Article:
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by Abigail Van Buren

Happy Little Family Has Everything but Marriage

DEAR ABBY: "Alex" and I have been together for almost eight years. We love each other and recently had our first baby. Our little family gets along great except for one thing. I'd like to be married, and Alex is dead-set against it. He says he wants to "be with" me forever, and his aversion to marriage has nothing to do with me.

I think it's important for our daughter to have a traditional family. I love Alex with all my heart, and I hate having to accept that we may never be married. I have dreamed about being married ever since I was a little girl.

Have you any ideas on how I can either cope with never being a bride or convince Alex to change his mind? -- IN AN "ALTAR"-CATION IN PHOENIX

DEAR IN: Counseling may help you to cope, but there are solid reasons why your boyfriend should change his mind. When children arrive, it's time to be practical. A marriage certificate is more than just a piece of paper. It entitles couples to certain legal protections such as the right of inheritance, the ability to hold title to community property, health insurance benefits, and when you are older, Social Security and pension benefits.

If something were to happen to Alex, with no marriage certificate, you would be left with nothing -- and that includes a voice in his medical treatment or even a claim to his body.

DEAR ABBY: My brother-in-law, "Charles," lives in his mother's basement. He has not held a job for more than 15 years and never leaves the house except for the rare occasion when he goes out to buy pizza. He does not date and hasn't for as long as I have known him. He has heard voices and has told all of us that he runs an oil company from the basement.

I have two children whom I do not want to be alone with Charles -- ever. I have expressed this to my husband, and it has gotten back to my sister-in-law, who insists Charles "wouldn't hurt a fly." Our children's pediatrician agrees with me. This has caused a rift in the family.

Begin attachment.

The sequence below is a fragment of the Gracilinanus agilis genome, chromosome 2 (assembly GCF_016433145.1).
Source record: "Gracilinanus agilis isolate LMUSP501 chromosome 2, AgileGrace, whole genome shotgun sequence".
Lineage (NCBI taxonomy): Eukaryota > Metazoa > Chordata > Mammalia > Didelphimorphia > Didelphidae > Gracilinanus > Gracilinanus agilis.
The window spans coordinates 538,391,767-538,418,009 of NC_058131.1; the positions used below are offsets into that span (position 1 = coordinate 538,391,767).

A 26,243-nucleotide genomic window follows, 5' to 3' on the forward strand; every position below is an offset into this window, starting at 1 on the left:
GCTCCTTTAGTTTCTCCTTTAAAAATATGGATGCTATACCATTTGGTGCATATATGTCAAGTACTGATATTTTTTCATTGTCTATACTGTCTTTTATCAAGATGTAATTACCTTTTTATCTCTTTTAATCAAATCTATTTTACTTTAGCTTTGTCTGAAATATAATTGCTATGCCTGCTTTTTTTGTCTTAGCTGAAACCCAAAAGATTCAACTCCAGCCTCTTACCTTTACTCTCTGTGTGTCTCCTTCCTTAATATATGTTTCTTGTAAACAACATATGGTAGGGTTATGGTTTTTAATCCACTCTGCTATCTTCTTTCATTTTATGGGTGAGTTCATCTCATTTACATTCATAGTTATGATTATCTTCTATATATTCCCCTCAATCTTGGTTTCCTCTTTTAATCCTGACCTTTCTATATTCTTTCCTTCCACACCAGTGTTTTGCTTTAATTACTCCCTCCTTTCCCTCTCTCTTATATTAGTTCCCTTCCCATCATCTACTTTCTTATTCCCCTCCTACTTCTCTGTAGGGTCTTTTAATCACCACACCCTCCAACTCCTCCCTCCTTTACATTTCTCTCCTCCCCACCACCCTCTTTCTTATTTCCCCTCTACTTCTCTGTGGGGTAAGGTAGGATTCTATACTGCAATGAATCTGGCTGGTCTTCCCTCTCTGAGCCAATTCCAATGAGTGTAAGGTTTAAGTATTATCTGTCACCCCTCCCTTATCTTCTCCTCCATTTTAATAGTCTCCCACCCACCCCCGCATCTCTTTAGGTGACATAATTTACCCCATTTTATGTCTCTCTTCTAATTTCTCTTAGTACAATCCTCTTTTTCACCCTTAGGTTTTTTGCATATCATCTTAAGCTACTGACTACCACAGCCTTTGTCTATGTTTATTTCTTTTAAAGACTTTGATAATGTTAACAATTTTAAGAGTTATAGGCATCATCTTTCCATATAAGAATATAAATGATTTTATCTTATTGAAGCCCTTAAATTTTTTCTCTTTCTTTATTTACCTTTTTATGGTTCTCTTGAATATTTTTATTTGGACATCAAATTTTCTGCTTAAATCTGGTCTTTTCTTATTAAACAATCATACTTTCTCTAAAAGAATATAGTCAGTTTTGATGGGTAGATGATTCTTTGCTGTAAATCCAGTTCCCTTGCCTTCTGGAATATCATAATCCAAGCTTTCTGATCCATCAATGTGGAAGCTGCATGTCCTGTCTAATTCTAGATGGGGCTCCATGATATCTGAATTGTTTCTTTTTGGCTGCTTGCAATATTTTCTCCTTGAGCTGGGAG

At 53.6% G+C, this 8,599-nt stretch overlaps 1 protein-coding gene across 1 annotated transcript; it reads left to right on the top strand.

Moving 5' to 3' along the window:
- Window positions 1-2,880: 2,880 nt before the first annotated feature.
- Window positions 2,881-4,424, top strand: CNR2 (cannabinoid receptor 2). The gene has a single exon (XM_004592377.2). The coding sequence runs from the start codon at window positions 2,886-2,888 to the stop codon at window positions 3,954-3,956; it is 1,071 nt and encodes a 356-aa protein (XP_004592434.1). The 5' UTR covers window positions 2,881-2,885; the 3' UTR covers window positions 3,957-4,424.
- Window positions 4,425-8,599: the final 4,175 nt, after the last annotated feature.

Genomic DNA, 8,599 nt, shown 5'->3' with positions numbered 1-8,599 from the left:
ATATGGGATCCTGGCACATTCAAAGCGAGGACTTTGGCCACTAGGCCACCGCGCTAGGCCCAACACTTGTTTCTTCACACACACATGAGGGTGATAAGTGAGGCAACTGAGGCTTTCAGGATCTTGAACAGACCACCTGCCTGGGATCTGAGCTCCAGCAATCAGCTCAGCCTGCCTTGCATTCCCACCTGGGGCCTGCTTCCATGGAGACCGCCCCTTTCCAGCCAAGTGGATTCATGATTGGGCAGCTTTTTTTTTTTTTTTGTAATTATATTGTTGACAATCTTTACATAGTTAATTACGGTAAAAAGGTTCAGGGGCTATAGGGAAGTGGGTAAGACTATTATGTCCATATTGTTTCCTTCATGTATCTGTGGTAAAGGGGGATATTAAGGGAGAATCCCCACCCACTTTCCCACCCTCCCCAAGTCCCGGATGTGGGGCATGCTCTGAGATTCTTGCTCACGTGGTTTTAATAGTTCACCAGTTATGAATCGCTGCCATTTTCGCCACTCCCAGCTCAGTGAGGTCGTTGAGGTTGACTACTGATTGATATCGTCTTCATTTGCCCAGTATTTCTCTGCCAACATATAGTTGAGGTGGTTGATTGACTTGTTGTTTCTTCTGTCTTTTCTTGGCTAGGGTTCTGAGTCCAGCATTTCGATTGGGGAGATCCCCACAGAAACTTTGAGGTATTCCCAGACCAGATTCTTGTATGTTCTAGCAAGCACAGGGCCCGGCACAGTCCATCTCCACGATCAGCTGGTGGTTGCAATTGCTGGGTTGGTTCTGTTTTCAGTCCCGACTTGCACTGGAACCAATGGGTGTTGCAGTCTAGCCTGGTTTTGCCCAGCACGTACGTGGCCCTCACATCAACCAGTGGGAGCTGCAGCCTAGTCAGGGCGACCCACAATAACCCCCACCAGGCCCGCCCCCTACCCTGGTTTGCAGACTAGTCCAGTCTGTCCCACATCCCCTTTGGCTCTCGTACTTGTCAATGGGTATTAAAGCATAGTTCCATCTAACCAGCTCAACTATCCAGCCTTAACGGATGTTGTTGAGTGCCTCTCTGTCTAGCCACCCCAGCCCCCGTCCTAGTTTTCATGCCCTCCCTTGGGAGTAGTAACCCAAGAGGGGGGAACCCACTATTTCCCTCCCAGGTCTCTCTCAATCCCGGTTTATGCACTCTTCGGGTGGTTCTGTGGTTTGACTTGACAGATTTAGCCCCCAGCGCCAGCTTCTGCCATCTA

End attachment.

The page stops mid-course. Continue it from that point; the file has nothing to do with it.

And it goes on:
Should I hold my ground or give in to the majority? -- ANXIOUS MOTHER IN OHIO

DEAR ANXIOUS MOTHER: Charles appears to be mentally ill and delusional, and while he should be treated with kindness and respect, he does not appear to be responsible enough to baby-sit. Have any of you tried to get him professional help? Listen to the pediatrician and do not leave the children alone with this poor man. Better to be safe than sorry.

DEAR ABBY: Some people say a bride has a whole year to send out thank-you cards for gifts received. I say this is extremely rude. That rule may have been applied in the days of the Pony Express, when letters took longer to reach their destination than today. However, I don't think any bride should wait a year before mailing out her cards. I say they should be sent within three months of the wedding, preferably less. Do you agree? -- MANNERS-CONSCIOUS

DEAR MANNERS-CONSCIOUS: Not only do I agree, but so does Peggy Post, author of "Emily Post's Etiquette" (16th Edition). She writes: "Insofar as possible, thank-you notes for wedding presents should be written as soon as the gift is received. ... (I)f they are not sent before the wedding, they must be written as soon as the couple returns from the honeymoon. Even for a very large wedding, when the gifts are innumerable, all thank-you notes should be mailed within three months."

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